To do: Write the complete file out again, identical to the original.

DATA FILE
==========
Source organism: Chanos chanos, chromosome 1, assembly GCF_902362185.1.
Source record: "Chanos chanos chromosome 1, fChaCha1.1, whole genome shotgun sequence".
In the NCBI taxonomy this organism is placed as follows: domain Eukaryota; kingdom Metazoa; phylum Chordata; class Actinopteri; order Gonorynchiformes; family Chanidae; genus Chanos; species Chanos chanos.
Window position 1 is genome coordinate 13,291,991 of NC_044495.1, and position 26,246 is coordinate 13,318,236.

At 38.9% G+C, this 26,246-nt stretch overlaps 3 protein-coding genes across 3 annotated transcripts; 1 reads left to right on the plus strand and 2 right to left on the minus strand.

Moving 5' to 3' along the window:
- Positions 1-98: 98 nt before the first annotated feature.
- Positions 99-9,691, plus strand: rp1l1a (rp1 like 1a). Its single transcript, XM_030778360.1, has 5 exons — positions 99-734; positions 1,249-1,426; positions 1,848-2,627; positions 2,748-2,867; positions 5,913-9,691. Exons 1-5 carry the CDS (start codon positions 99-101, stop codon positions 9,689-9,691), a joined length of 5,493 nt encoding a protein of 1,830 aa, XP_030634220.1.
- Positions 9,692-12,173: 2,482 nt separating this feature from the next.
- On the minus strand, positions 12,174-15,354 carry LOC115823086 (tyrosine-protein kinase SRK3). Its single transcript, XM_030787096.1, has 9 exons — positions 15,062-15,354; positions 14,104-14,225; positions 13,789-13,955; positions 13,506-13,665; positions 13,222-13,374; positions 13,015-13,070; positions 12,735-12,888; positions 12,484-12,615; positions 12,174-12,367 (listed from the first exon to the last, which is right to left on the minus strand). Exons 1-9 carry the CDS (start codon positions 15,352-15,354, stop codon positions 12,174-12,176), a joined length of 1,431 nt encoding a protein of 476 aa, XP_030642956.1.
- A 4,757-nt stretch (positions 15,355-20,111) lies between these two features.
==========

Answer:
Source organism: Chanos chanos, chromosome 1, assembly GCF_902362185.1.
Source record: "Chanos chanos chromosome 1, fChaCha1.1, whole genome shotgun sequence".
In the NCBI taxonomy this organism is placed as follows: domain Eukaryota; kingdom Metazoa; phylum Chordata; class Actinopteri; order Gonorynchiformes; family Chanidae; genus Chanos; species Chanos chanos.
Window position 1 is genome coordinate 13,291,991 of NC_044495.1, and position 26,246 is coordinate 13,318,236.

At 38.9% G+C, this 26,246-nt stretch overlaps 3 protein-coding genes across 3 annotated transcripts; 1 reads left to right on the plus strand and 2 right to left on the minus strand.

Moving 5' to 3' along the window:
- Positions 1-98: 98 nt before the first annotated feature.
- Positions 99-9,691, plus strand: rp1l1a (rp1 like 1a). Its single transcript, XM_030778360.1, has 5 exons — positions 99-734; positions 1,249-1,426; positions 1,848-2,627; positions 2,748-2,867; positions 5,913-9,691. Exons 1-5 carry the CDS (start codon positions 99-101, stop codon positions 9,689-9,691), a joined length of 5,493 nt encoding a protein of 1,830 aa, XP_030634220.1.
- Positions 9,692-12,173: 2,482 nt separating this feature from the next.
- On the minus strand, positions 12,174-15,354 carry LOC115823086 (tyrosine-protein kinase SRK3). Its single transcript, XM_030787096.1, has 9 exons — positions 15,062-15,354; positions 14,104-14,225; positions 13,789-13,955; positions 13,506-13,665; positions 13,222-13,374; positions 13,015-13,070; positions 12,735-12,888; positions 12,484-12,615; positions 12,174-12,367 (listed from the first exon to the last, which is right to left on the minus strand). Exons 1-9 carry the CDS (start codon positions 15,352-15,354, stop codon positions 12,174-12,176), a joined length of 1,431 nt encoding a protein of 476 aa, XP_030642956.1.
- A 4,757-nt stretch (positions 15,355-20,111) lies between these two features.